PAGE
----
Annie Caulfield has adapted Erica Jong’s era-defining novel for the radio. But does it make her want to stand in the mist and cry or does it remain as pure as the proverbial zipless?
What and why: I was asked to adapt infamous bestseller Fear of Flying for BBC Radio 4 and thought they might have confused themselves. All this swearing and three in the bed stuff? Before morning coffee with a repeat after tea? But that was what they wanted. Oh well.
There isn’t so much swearing really. Erica Jong uses ‘fuck’ as a verb. She uses it a lot.
Fear of Flying, although written in 1973, is really a book about the swinging sixties. That strange misdirect in feminism, when women were led to believe free love was good for us. There were psychedelic parties with groovy dancing and shagathons, but nine months later, for a lot of women, the result was bleak. The pill wasn’t available on prescription for single women until 1974. Single mothers were social lepers. It’s notable that the number of babies up for adoption in Britain dropped significantly in 1975.
Rated or dated: Reading Fear of Flying today, with its comfortably off, comfortably married heroine, Isadora Wing, we may wonder why she doesn’t just pack her bags and trek around the world to find herself. Why does she have to define herself through a man? Because that was the world she lived in.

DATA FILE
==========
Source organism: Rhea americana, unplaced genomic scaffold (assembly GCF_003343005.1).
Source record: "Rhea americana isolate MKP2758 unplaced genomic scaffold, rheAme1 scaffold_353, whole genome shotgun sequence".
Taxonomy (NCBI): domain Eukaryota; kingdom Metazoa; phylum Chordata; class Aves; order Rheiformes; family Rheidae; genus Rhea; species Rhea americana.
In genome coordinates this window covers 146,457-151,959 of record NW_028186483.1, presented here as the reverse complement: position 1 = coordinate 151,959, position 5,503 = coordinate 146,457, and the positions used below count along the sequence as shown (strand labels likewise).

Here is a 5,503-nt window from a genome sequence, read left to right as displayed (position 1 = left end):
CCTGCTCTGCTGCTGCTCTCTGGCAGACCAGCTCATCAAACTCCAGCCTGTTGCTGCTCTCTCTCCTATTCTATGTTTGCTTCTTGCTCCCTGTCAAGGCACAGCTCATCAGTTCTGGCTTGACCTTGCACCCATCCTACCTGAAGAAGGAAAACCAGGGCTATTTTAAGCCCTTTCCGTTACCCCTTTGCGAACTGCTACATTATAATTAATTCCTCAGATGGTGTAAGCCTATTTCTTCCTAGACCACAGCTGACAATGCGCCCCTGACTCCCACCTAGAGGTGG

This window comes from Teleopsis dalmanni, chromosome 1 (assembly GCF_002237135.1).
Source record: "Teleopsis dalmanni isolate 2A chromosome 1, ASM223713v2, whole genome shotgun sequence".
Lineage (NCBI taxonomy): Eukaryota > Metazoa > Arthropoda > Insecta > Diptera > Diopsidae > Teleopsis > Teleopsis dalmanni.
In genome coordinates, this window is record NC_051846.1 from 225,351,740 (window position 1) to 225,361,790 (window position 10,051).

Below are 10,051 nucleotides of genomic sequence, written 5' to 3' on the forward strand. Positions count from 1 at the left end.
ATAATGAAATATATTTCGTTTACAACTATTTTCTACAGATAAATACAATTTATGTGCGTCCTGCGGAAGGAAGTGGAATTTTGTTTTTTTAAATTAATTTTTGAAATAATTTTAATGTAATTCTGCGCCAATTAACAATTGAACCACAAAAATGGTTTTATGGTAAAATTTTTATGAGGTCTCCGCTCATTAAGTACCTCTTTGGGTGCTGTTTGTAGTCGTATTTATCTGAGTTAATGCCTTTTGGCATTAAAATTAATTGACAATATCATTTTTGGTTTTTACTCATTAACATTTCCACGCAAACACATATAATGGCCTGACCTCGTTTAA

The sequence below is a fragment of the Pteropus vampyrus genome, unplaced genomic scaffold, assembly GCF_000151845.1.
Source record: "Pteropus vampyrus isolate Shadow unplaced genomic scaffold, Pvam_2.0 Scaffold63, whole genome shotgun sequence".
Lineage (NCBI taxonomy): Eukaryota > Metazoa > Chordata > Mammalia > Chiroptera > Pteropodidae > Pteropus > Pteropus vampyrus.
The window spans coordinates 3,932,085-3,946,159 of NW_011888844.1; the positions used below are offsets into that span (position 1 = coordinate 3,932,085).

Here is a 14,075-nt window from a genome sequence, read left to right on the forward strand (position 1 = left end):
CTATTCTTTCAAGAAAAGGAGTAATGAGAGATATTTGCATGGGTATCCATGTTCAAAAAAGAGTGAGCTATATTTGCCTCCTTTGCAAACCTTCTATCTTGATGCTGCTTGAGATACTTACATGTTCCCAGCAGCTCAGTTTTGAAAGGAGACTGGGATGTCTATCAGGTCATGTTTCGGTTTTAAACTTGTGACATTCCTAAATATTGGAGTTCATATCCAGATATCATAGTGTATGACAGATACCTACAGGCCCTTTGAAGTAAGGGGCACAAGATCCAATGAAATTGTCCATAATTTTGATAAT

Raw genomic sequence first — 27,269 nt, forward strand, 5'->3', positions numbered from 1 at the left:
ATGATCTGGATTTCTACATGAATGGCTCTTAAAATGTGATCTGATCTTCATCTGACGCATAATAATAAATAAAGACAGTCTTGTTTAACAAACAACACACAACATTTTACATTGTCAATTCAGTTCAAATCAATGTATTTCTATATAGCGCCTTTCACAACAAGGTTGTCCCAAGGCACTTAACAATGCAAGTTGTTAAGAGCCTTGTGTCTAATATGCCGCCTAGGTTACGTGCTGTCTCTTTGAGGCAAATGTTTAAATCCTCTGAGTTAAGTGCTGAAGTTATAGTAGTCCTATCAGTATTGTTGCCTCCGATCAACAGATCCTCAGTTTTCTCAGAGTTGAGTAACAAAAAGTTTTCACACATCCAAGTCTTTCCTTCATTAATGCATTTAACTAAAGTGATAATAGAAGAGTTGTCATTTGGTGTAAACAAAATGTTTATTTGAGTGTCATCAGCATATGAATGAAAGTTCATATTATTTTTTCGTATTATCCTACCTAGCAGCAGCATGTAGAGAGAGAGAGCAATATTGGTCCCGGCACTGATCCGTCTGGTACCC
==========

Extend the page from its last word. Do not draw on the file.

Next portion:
And wait, Isadora talks about a world that isn’t so unfamiliar; where advertising tells women happiness comes: “if only you took proper care of your smells, your hair, your boobs, your eyelashes, your armpits, your crotch…”
Fear of Flying graphically describes sex from a woman’s point of view. It describes a woman’s quest for perfect anonymous sex; the ‘zipless fuck’ that everyone associates with the book. Jong also talks freely about periods; she challenges the misogynistic psychiatry of her day; she tears into racism and militarism. She writes and writes.
Fear of Flying rambles hither and thither as Isadora rambles across Europe and into assorted sexual positions. If you have a list of bestselling books by women that you plan to read, this should be on it – but perhaps not above whatever story makes you want to leap up and take on the world. Although I did find it to have an attitude less dated, less Reader, I married him than recent zeitgeist-catcher Eat, Pray, Love. Fear of Flying is also quite funny.
The book is dated because it reflects a suburban woman of the time. But I would rate it, if only because it shows that in some areas feminism has crept forward, a little. Fear of Flying was a precious under-the-covers companion for many teenage girls; I hope they like what we’ve done. I hope we tempt new readers to open the covers of Fear of Flying. And some of those sex scenes? Well rub me down with an iced James Bond. Maybe still not a good idea for girls who like boys to read it in a public place. RATED.
The world’s first dramatisation of Erica Jong’s Fear of Flying, adapted by Annie Caulfield, is on BBC Radio 4 every week day from 22-26 February at 10.45am with a repeat at 7.45pm. Also available on iPlayer.
Sadly, Annie died in November, 2016. Please consider donating to the Macmillan tribute fund set up by her sister Jo Caulfield in Annie’s name. https://macmillan.tributefunds.com/annie-caulfield3484 Views